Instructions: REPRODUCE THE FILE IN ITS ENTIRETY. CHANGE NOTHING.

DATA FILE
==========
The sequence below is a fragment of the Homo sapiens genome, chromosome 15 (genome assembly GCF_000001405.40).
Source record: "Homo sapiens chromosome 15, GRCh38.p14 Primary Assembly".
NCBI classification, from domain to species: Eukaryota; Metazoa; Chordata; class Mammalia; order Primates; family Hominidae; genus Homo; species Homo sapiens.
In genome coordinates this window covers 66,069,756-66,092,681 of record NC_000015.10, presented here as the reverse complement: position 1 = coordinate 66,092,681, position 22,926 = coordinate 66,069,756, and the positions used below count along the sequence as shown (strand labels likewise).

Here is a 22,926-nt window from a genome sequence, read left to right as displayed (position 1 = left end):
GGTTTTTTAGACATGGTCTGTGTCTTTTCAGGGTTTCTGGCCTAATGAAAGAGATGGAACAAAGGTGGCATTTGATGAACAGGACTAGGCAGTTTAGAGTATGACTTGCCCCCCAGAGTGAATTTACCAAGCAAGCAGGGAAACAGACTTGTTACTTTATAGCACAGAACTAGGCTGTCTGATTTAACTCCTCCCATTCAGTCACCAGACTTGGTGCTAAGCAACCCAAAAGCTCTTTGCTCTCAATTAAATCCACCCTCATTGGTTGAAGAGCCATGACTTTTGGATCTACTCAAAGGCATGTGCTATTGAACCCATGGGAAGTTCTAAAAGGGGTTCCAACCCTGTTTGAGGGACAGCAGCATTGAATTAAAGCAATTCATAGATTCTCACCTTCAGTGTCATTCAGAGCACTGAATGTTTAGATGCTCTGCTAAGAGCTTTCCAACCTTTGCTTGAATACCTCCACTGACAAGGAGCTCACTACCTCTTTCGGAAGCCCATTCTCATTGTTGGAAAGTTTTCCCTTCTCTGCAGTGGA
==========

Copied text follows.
The sequence below is a fragment of the Homo sapiens genome, chromosome 15 (genome assembly GCF_000001405.40).
Source record: "Homo sapiens chromosome 15, GRCh38.p14 Primary Assembly".
NCBI classification, from domain to species: Eukaryota; Metazoa; Chordata; class Mammalia; order Primates; family Hominidae; genus Homo; species Homo sapiens.
In genome coordinates this window covers 66,069,756-66,092,681 of record NC_000015.10, presented here as the reverse complement: position 1 = coordinate 66,092,681, position 22,926 = coordinate 66,069,756, and the positions used below count along the sequence as shown (strand labels likewise).

Here is a 22,926-nt window from a genome sequence, read left to right as displayed (position 1 = left end):
GGTTTTTTAGACATGGTCTGTGTCTTTTCAGGGTTTCTGGCCTAATGAAAGAGATGGAACAAAGGTGGCATTTGATGAACAGGACTAGGCAGTTTAGAGTATGACTTGCCCCCCAGAGTGAATTTACCAAGCAAGCAGGGAAACAGACTTGTTACTTTATAGCACAGAACTAGGCTGTCTGATTTAACTCCTCCCATTCAGTCACCAGACTTGGTGCTAAGCAACCCAAAAGCTCTTTGCTCTCAATTAAATCCACCCTCATTGGTTGAAGAGCCATGACTTTTGGATCTACTCAAAGGCATGTGCTATTGAACCCATGGGAAGTTCTAAAAGGGGTTCCAACCCTGTTTGAGGGACAGCAGCATTGAATTAAAGCAATTCATAGATTCTCACCTTCAGTGTCATTCAGAGCACTGAATGTTTAGATGCTCTGCTAAGAGCTTTCCAACCTTTGCTTGAATACCTCCACTGACAAGGAGCTCACTACCTCTTTCGGAAGCCCATTCTCATTGTTGGAAAGTTTTCCCTTCTCTGCAGTGGA